Psalm 25:1-10 (10)
1 Peter 3:18-22
Prayer of the Day
Holy God, heavenly Father, in the waters of the flood you saved the chosen, and in the wilderness of temptation you protected your Son from sin. Renew us in the gift of baptism. May your holy angels be with us, that the wicked foe may have no power over us, through Jesus Christ, our Savior and Lord, who lives and reigns with you and the Holy Spirit, one God, now and forever.
One does not live by | bread alone,
but by every word that comes from the | mouth of God. (Matt. 4:4)
1a. Context: mark 1:9-15
Before analyzing texts in Mark it should be understood that the majority of scholars consider Mark the first gospel to be written, and date it around 70 A.D., the time of the destruction of Jerusalem by the Roman army (13:1–23) and that there is always a concern about the parousia and its immediacy. Also, Mark deals a great deal with the human side of our Lord.
The content of this Gospel pericope for Lent I, the "Tempta-tion," is much shorter and less detailed than the accounts in Matthew or Luke. The essentials are there, however...The Spirit lead Jesus; Jesus was tempted by Satan 40 days; Jesus is protected by the angels.
Apparently Mark (who is often used as a source by the other Gospel writers) knew by tradition of the fast and temptation of Jesus in the desert wilderness, and did not feel that it had to be dealt with in great detail. He launches immediately into the beginning of Jesus' ministry.
1b. Text: Mark 1:9-15
Text: Mark 1:9-15 [Common synthesis of two pericopes, 9-13 and 12-15 ]
1:9 In those days Jesus came from Nazareth of Galilee and was baptized by John in the Jordan.
1:10 And just as he was coming up out of the water, he saw the heavens torn apart and the Spirit descending like a dove on him.
1:11 And a voice came from heaven, "You are my Son, the Beloved; with you I am well pleased."
1:12 And the Spirit immediately drove him out into the wilderness.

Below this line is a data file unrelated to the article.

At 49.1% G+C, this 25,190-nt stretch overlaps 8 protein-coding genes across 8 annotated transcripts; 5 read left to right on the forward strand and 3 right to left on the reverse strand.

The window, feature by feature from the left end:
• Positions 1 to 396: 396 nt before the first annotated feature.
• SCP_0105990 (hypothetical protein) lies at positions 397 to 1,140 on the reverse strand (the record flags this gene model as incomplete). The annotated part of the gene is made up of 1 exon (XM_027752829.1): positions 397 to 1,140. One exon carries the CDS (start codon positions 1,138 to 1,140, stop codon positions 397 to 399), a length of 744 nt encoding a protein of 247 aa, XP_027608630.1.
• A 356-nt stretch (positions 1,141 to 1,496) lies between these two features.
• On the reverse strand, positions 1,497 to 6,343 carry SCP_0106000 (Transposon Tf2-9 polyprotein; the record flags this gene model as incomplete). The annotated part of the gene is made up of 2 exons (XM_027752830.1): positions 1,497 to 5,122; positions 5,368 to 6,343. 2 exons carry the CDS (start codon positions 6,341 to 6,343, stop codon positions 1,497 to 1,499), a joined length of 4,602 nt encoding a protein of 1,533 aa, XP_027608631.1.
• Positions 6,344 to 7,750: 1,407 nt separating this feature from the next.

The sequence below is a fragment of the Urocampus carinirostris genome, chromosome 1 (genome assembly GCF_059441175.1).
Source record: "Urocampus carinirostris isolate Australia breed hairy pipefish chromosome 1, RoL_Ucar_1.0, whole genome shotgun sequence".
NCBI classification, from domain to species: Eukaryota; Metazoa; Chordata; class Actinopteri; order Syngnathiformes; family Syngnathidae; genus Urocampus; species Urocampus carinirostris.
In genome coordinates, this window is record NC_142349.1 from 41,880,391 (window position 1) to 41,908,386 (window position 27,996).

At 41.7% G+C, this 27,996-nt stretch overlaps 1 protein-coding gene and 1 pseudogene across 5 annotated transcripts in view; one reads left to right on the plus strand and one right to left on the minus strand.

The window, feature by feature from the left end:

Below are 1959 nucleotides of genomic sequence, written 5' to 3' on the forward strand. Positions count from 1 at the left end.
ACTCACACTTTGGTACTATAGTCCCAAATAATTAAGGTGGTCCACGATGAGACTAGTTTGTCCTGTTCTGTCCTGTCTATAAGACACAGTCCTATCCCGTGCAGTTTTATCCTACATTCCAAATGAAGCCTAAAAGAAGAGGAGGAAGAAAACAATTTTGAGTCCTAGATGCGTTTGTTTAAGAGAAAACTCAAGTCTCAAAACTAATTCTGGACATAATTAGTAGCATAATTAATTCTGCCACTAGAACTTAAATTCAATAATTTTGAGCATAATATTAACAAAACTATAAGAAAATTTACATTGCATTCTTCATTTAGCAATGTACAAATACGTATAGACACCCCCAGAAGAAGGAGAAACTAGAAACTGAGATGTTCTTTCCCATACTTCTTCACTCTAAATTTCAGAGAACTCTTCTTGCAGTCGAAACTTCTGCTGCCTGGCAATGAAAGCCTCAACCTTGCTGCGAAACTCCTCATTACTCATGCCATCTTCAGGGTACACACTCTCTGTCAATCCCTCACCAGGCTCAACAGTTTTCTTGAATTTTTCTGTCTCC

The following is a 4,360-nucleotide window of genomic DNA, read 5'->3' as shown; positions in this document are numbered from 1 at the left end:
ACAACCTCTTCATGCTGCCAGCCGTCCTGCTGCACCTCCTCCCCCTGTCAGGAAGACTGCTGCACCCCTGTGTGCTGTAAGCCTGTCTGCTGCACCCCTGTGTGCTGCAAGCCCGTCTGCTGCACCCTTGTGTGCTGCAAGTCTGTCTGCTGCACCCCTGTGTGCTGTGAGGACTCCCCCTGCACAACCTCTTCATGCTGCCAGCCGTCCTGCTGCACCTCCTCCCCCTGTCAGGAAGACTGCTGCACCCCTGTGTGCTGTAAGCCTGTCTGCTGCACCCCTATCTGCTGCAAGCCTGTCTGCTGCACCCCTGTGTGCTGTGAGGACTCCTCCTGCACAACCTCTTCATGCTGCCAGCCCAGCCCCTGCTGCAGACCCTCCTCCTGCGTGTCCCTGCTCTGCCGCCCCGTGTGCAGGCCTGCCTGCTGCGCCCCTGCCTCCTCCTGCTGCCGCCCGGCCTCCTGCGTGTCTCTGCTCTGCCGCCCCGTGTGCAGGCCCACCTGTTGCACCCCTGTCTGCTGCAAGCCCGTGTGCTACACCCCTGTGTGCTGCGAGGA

1:13 He was in the wilderness forty days, tempted by Satan; and he was with the wild beasts; and the angels waited on him.
1:14 Now after John was arrested, Jesus came to Galilee, proclaiming the good news of God,
1:15 and saying, "The time is fulfilled, and the kingdom of God has come near; repent, and believe in the good news."
9Καὶ ἐγένετο ἐν ἐκείναις ταῖς ἡμέραις ἦλθεν Ἰησοῦς ἀπὸ Ναζαρὲτ τῆς Γαλιλαίας καὶ ἐβαπτίσθη εἰς τὸν Ἰορδάνην ὑπὸ Ἰωάννου. 10καὶ εὐθὺς ἀναβαίνων ἐκ τοῦ ὕδατος εἶδεν σχιζομένους τοὺς οὐρανοὺς καὶ τὸ πνεῦμα ὡς περιστερὰν καταβαῖνον εἰς αὐτόν: 11καὶ φωνὴ ἐγένετο ἐκ τῶν οὐρανῶν, Σὺ εἶ ὁ υἱός μου ὁ ἀγαπητός, ἐν σοὶ εὐδόκησα. 12Καὶ εὐθὺς τὸ πνεῦμα αὐτὸν ἐκβάλλει εἰς τὴν ἔρημον. 13καὶ ἦν ἐν τῇ ἐρήμῳ τεσσεράκοντα ἡμέρας πειραζόμενος ὑπὸ τοῦ Σατανᾶ, καὶ ἦν μετὰ τῶν θηρίων, καὶ οἱ ἄγγελοι διηκόνουν αὐτῷ. 14Μετὰ δὲ τὸ παραδοθῆναι τὸν Ἰωάννην ἦλθεν ὁ Ἰησοῦς εἰς τὴν Γαλιλαίαν κηρύσσων τὸ εὐαγγέλιον τοῦ θεοῦ 15καὶ λέγων ὅτι Πεπλήρωται ὁ καιρὸς καὶ ἤγγικεν ἡ βασιλεία τοῦ θεοῦ: μετανοεῖτε καὶ πιστεύετε ἐν τῷ εὐαγγελίῳ.
2. Analysis: Mark 1:9-15
Mark’s Gospel has a strong sense of immediacy. The word euthus [immediately] is used some 40+ times in his Gospel. In verse 12 it is used to begin give some forcefulness to the Spirit's thrusting Jesus into the desert. The BCP and the Common Lectionary attach, prior to the beginning of this reading, the Baptism of Jesus by John. This attachment has a tendency to disconnect the Baptism, the Temptation, and the Beginning of Ministry, and makes preaching on the total reading more difficult. It sounds to the listener in the parish that Mark is leaving a great deal out. He is not. He is just immediately getting to the point of beginning Jesus work.